Iowa State didn’t have to focus on the linebackers too much for 2018 after the 2017 class. Depth is never a bad thing to build on a defense in the Big 12, we all have seen what no depth can create. Michael Rose, Gerry Vaughn and Chandler Pulvermacher will come to Iowa State looking to make an impact on the defense for years to come.
Michael Rose - Ohio
Michael Rose was originally committed to Ball State. Matt Campbell made a visit to a high school game while playing at Akron. The staff wasted little time offer Rose soon after watching him play. He also held and offer from Air force.
Rose has the ability to play all over the field. During his time in high school he spent time as a defensive end, safety and outside linebacker. At all three positions he has had success and plays fast. His versatility is what appealed to the coaching staff the most. Looks for Rose to play some linebacker and move around in a type of defensive back role as well against the high powered Big 12 offenses.
In his highlight video, you can see Rose line up at all three levels of the defense. At defensive end, he’s ultra-quick off the line and often goes straight past the tackle into the backfield. At linebacker, he moves well and takes good pursuit angles, but needs to work on his play recognition. At safety he’s good in coverage, but excels in run support. If he takes a redshirt year to put on a little weight and improve his play recognition skills, I think he can fit the mold of an AJ Klein.
AJ was very good in run support and zone coverage, but his best attributes were his instincts and intelligence. Rose is probably more athletic than Klein was coming out of high school, but shares much of the same block shedding-prowess. Klein was a more polished run stopper, while Rose is better in coverage. This comparison isn’t so much about where Rose is right now, but what I think he will eventually become.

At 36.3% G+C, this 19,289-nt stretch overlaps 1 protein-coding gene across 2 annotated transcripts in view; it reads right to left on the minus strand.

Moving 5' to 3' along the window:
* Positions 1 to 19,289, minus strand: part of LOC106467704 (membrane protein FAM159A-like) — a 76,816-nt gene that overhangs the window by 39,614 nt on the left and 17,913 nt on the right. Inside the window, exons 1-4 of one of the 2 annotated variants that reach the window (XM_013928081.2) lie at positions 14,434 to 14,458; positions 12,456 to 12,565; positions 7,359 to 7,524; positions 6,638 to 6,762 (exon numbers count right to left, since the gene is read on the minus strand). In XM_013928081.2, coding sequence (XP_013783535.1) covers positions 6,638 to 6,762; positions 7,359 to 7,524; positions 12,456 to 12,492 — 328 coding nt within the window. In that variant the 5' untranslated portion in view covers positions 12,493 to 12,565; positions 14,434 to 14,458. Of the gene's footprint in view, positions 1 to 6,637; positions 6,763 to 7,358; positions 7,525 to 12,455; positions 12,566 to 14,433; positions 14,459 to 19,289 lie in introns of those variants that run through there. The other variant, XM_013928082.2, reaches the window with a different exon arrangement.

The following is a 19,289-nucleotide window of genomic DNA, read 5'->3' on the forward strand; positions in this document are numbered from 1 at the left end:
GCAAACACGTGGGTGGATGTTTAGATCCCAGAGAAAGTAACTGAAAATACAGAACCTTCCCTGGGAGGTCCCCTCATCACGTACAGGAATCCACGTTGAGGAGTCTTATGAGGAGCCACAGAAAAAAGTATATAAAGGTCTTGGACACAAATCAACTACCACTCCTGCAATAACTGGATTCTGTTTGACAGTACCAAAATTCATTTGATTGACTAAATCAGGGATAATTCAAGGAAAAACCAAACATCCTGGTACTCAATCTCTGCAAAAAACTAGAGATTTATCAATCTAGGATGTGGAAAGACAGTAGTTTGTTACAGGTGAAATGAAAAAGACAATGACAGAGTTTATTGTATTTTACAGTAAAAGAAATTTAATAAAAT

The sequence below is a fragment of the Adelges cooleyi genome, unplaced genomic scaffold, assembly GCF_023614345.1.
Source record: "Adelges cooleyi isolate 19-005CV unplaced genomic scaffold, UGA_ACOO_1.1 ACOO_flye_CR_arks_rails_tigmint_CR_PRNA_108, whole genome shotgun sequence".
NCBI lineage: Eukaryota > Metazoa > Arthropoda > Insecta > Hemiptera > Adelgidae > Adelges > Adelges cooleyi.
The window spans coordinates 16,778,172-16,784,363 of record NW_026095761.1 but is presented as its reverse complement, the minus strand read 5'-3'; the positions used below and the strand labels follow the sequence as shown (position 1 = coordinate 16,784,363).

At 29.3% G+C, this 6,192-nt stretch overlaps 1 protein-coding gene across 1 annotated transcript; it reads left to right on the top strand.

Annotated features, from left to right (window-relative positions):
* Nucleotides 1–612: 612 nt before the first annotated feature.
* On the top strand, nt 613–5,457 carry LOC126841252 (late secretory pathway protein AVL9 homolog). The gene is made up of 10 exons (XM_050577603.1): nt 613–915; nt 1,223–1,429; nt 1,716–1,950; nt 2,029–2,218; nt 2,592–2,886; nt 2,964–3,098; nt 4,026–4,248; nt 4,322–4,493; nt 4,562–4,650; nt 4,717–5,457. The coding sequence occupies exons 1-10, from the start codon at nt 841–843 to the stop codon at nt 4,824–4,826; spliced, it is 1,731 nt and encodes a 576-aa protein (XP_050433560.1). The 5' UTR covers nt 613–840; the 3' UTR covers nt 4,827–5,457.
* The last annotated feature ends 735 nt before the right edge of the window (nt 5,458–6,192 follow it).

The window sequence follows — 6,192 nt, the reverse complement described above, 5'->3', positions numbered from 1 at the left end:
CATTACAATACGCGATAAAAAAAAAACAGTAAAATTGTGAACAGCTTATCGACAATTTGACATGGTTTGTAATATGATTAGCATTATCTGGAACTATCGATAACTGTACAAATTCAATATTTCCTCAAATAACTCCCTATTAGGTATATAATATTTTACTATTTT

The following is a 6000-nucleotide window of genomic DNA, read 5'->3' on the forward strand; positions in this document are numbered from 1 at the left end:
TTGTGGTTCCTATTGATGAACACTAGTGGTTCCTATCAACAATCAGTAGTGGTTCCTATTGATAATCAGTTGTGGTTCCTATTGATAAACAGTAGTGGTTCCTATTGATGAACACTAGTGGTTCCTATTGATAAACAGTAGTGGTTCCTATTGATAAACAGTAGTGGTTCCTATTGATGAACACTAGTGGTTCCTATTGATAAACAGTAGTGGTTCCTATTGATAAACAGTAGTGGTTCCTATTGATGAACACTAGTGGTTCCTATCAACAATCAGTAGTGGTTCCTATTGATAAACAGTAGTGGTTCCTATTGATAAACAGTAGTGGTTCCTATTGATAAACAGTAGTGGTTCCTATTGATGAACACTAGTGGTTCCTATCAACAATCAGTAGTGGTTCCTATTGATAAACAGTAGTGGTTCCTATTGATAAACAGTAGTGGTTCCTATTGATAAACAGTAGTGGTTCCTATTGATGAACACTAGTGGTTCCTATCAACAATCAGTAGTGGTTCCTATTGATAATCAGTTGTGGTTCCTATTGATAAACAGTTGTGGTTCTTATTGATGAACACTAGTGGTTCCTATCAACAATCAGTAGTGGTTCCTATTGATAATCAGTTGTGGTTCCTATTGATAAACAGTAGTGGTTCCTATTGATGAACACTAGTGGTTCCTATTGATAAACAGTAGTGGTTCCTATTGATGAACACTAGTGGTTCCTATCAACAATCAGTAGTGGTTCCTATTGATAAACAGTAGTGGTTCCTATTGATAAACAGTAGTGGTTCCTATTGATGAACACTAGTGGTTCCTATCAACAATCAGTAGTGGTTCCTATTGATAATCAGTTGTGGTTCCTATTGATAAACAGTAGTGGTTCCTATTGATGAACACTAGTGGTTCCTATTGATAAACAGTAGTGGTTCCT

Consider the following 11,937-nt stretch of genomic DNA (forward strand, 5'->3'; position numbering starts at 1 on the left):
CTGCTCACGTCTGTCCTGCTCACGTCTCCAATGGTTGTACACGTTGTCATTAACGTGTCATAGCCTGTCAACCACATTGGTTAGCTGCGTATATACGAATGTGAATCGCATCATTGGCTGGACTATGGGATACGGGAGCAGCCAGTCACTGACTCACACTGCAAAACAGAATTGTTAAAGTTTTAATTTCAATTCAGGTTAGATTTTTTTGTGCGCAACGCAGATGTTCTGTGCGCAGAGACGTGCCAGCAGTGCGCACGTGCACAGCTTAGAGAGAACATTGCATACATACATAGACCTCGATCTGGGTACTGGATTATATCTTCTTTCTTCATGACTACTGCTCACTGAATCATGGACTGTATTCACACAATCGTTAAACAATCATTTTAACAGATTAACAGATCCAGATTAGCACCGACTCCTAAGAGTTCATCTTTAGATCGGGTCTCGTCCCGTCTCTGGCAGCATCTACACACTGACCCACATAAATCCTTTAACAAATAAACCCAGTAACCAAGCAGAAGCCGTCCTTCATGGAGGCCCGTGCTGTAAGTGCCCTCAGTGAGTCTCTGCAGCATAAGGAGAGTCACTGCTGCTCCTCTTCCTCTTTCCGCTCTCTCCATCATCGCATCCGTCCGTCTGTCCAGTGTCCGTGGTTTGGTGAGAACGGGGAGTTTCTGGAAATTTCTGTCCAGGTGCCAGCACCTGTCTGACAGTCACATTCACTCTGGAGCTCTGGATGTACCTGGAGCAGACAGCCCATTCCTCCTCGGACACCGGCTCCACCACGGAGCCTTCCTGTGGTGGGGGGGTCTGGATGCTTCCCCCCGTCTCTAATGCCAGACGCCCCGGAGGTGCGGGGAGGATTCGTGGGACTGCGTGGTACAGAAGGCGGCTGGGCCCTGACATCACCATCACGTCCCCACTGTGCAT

Gerry Vaughn - Georgia
Gerry Vaughn in the 86th best outside linebacker in the 2018 class. He is the one true linebacker in this years class for Iowa State. Red-shirting may be his option for next season and allow him time to develop. Vaughn had offers from Maryland, Rutgers and Colorado State.
Iowa State liked Vaughn because they were looking for at least one true linebacker for the class. Vaughn certainly fits that mold. Vaughn has great speed and has a great ability to find the ball carrier at a fast pace. He also has the ability to rush the passer with leverage against offensive tackles.
Coming into Iowa State, Vaughn sits at just 210 pounds, which is obviously not big enough for a Big 12 linebacker, so he’ll absolutely need the redshirt. As a redshirt freshman, he’ll probably look a lot like Jared Brackens as an undersized, but athletic outside linebacker. As he puts on muscle and matures, he’ll probably start to look more and more like tackling machine and 5th round NFL draft pick Alvin “Ace” Bowen. Bowen recorded 155 tackles in his junior season, good for second in the country. Bowen’s playing weight was around 225 lbs, so Vaughn can still be very successful even if he only adds about 10 pounds of muscle. By the time his redshirt junior season rolls around, he’ll probably be somewhere at or north of 235 pounds, and will make an excellent outside linebacker.
Chandler Pulvermacher - Wisconsin
Flying under the radar may not be a bad thing. Chandler Pulvermacher did just that. Originally committed to play at North Dakota State, Pulvermacher’s recruitment picked up steam and it landed him at Iowa State.
Much like Michael Rose, Pulvermacher can play all over the field on defense. Iowa State will use him mainly as a linebacker, but his size and speed may allow him to play a bit of a safety hybrid role. Pulvermacher has the big hit ability. He will be another fun defensive project to keep an eye on.
The first thing you’ll notice when you watch his tape is just how hard this guy hits. When he goes to make a tackle, he doesn’t just wrap up, he runs straight through the ball-carrier. Since Iowa State will move him to a hybrid linebacker/nickel role, his coverage and pursuit skills will be extremely useful to him at the college level. Where he really excels is chasing down the ball in horizontal run and pass plays. In a conference where offenses tend to mix in a good bit of horizontal passing, he should be a prime candidate for that nickel spot, where he can lay the wood on tiny slot receivers in bubble screen situations.
His most immediate comparison to an ISU player is Nik Moser. In an era of traditional defense in the early 2000s, Nik actually played the same hybrid linebacker/safety role that Pulvermacher will be asked to play. Moser was solid in coverage, but was known primarily as a big hitter in run support. Pulvermacher’s skill set right now will allow him to do just that. As he mature, adds muscle and weight, and improves his pursuit angles, you could see a player that looks a lot like the Philadelphia Eagles’ Jordan Hicks, who at 6’1” 240lbs is one of the NFL’s best coverage linebackers.